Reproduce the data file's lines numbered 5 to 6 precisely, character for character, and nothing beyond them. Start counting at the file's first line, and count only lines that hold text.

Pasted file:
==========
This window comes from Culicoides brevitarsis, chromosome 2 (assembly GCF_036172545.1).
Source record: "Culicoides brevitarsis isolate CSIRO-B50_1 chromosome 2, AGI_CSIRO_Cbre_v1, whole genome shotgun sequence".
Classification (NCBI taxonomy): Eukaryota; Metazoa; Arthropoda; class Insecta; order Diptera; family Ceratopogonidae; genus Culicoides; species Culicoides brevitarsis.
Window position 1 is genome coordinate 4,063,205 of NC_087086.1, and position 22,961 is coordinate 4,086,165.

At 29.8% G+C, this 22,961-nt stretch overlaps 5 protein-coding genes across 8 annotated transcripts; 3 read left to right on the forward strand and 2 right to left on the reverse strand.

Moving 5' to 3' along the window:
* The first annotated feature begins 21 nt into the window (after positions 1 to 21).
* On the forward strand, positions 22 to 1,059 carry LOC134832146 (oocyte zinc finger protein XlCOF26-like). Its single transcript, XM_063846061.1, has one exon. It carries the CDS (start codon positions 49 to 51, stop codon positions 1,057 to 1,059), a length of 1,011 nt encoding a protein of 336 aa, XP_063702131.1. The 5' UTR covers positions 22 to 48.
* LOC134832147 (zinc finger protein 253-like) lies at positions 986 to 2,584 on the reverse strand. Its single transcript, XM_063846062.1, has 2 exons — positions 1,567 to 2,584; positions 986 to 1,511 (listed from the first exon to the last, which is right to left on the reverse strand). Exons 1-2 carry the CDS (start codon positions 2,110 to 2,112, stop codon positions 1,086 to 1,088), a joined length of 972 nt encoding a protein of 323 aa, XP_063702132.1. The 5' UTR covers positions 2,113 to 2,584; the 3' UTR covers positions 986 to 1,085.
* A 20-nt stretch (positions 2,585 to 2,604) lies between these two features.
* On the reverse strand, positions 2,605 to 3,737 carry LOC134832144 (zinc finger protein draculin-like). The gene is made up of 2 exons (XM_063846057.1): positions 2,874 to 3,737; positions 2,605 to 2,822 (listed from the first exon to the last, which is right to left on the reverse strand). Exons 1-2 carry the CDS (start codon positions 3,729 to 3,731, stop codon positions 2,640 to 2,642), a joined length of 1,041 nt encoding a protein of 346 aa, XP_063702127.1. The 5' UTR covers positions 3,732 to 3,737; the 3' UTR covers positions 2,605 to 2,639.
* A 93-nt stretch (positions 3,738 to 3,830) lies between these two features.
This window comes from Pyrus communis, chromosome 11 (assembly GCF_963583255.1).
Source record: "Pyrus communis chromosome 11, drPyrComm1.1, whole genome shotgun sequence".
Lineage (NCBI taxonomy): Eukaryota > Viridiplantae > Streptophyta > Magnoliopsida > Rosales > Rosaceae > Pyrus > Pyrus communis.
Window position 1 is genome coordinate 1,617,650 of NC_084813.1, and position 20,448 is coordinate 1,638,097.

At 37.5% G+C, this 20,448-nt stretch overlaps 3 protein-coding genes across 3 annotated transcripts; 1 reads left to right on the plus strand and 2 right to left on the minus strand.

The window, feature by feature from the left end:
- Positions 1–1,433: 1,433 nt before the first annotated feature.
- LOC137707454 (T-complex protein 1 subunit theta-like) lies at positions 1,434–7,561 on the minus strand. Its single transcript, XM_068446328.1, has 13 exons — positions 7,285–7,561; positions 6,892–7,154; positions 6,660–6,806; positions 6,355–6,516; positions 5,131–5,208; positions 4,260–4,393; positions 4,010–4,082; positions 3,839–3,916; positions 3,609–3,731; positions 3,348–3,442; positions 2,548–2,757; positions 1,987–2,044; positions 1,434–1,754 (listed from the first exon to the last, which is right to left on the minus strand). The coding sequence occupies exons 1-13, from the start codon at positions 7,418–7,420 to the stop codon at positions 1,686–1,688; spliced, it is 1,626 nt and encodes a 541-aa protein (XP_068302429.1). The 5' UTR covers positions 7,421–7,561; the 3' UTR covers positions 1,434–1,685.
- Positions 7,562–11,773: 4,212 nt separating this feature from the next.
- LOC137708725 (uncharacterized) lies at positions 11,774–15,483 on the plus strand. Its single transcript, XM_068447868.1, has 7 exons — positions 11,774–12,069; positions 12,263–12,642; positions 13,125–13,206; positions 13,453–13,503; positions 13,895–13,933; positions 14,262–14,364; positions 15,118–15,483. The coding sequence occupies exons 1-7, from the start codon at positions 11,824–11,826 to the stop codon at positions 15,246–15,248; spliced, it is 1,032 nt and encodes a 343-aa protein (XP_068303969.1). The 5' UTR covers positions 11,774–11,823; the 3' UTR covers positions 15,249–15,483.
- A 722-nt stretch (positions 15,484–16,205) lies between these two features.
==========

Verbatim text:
At 29.8% G+C, this 22,961-nt stretch overlaps 5 protein-coding genes across 8 annotated transcripts; 3 read left to right on the forward strand and 2 right to left on the reverse strand.

Moving 5' to 3' along the window: